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Majorly independent at Grinnell


By Yishi Liang

“What are you interested in studying?” “What are you planning on majoring in?” “What field do you want to go into?” From the moment new students arrive on campus, they are bombarded with questions about their academic goals. Many know exactly what it is they want to study, while some only know what division, and others have no idea whatsoever. With so much to consider for each major, such as personal interest, course load and postgraduate plans, there is undoubtedly some anxiety surrounding the whole process—despite having almost two years to declare a major.

However, Grinnell is a school defined by individuality and self-governance. If students think that none of the offered majors meet their specific academic goals, they can choose to declare an independent major. However, that is not to say that students can invent any sort of major they would like.

Instead, it means that students have the option to create a major that incorporates many different fields and departments so as to truly embody their intellectual interest. An independent major allows a student to build an individualized course curriculum with guidance from College faculty. It is not something that can be done on a whim.

Independent majors require all the same general guidelines as the traditional majors along with a some additional requirements, which include a written proposal, a student-designed curriculum, two academic advisors, and 40 credits pertaining to that major.

Cheryl Chase, Registrar, cites these requirements as some of the key reasons discouraging potential independent majors. In fact, in the past twelve years, there have only been about 7 independent majors per graduating class, with only one in the class of 2013.

Despite the seemingly loaded process of declaring an independent major, there are students who willingly take on this task for the sake of fulfilling their interests and goals. Two of these students are Brian Buckley ’14 and Joey Brown ’15.

Buckley, an American Studies major with a focus on literature and film, is passionate about receiving an interdisciplinary education. He was committed enough to transfer from Wesleyan University after his first year, despite their well-established American Studies department.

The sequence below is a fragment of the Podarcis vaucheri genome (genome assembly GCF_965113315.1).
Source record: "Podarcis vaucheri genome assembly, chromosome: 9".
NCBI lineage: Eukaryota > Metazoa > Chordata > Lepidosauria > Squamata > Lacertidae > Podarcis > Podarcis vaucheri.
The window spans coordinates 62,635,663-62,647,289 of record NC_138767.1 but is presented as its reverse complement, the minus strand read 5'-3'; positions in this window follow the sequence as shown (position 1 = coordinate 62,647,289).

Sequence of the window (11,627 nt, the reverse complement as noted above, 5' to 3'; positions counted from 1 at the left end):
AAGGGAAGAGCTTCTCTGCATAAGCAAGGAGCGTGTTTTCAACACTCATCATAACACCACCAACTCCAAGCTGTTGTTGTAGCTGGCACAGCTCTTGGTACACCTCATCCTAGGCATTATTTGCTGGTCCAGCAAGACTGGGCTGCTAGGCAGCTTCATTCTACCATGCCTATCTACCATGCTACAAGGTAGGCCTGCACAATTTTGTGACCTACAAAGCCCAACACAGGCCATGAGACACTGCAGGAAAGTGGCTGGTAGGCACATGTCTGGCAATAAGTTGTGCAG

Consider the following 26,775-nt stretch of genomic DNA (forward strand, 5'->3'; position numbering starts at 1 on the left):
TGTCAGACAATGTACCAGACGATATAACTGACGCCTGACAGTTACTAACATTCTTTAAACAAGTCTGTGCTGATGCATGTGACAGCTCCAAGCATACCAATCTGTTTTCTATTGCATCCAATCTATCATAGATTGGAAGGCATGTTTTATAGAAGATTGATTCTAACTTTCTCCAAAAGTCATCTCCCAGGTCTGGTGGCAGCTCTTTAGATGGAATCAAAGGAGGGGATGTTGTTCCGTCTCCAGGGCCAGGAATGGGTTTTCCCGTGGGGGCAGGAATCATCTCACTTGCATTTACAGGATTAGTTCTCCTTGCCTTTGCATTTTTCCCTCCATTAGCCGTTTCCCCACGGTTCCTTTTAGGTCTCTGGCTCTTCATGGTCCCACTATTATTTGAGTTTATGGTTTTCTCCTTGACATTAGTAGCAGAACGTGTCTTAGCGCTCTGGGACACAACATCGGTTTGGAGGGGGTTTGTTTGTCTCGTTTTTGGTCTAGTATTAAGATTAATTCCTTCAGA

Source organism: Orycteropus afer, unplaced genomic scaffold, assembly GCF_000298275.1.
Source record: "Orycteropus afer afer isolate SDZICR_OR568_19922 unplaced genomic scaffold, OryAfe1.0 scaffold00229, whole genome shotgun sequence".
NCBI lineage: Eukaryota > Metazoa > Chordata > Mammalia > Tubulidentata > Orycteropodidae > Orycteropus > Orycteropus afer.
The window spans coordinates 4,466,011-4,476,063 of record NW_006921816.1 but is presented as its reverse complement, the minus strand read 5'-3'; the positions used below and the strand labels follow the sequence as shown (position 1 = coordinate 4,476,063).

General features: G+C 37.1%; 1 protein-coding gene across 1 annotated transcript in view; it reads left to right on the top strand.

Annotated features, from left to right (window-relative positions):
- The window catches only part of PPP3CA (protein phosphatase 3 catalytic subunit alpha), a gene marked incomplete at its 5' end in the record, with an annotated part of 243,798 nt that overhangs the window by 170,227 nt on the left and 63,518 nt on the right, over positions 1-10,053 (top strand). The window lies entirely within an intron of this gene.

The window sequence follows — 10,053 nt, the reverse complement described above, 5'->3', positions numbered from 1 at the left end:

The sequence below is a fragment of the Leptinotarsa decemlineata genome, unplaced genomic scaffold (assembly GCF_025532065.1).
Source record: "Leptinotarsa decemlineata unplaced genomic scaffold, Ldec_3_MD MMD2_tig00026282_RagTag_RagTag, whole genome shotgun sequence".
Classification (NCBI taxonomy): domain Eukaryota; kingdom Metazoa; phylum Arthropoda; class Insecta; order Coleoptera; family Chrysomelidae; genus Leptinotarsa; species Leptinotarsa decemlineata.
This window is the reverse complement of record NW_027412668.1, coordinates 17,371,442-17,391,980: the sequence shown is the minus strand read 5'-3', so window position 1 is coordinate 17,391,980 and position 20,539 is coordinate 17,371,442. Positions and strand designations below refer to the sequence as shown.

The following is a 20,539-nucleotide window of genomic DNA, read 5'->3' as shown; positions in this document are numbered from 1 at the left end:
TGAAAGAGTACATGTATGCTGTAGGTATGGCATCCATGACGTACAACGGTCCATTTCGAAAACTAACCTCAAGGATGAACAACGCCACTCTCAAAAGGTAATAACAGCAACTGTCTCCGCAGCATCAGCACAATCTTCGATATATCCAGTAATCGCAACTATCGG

“The mainstream notion of declaring a major is that you declare something you want to do after college,” Buckley said. “But I plan to do a lot of different things after college, so [an independent major] made sense for me for what I want to do.”

For Brown, who is still undeclared but whose main interest is education, the fact that Grinnell does not offer education as either a major or concentration did not discourage him from the field. He is currently considering a major in Educational Studies. One of the driving forces for Brown’s major is his postgraduate plan.

“I intend to teach,” Brown said. “I want to look at the system of education through an anthropological and sociological lens.”

Postgraduate plans are perhaps another deterring factor for independent majors. Some students believe that these majors may not be easily understood by graduate schools and potential employers as traditional majors. Brown acknowledges that he still has concerns of the recognition his major will receive.

“Having an independent major as opposed to an accredited major is something I’ll have to explain,” Brown noted. “But I think with my endorsements [from the College] and my interest, I’d be able to articulate what my independent major is about and the merits of it.”

As for graduate school, it will depend on the individual school and program of study. Chase was confident that independent majors would receive the same chance of receiving a graduate-level education as any other major.

“As my personal opinion, I think grad schools are sometimes looking for depth, but sometimes breadth,” Chase said. “And although your transcript is important, I suspect the application, the essay and the actual coursework is a lot more important.”

However, there are also invaluable personal attributions that come from creating an independent major.

“There’s more intentionality in it. You’re deciding what classes you’re going to take so you care a lot more,” Buckley said. “My hope is that my independent major, along with other people’s, will show the College that there is a push for more interdisciplinary study, with more departments working together to design these majors.”

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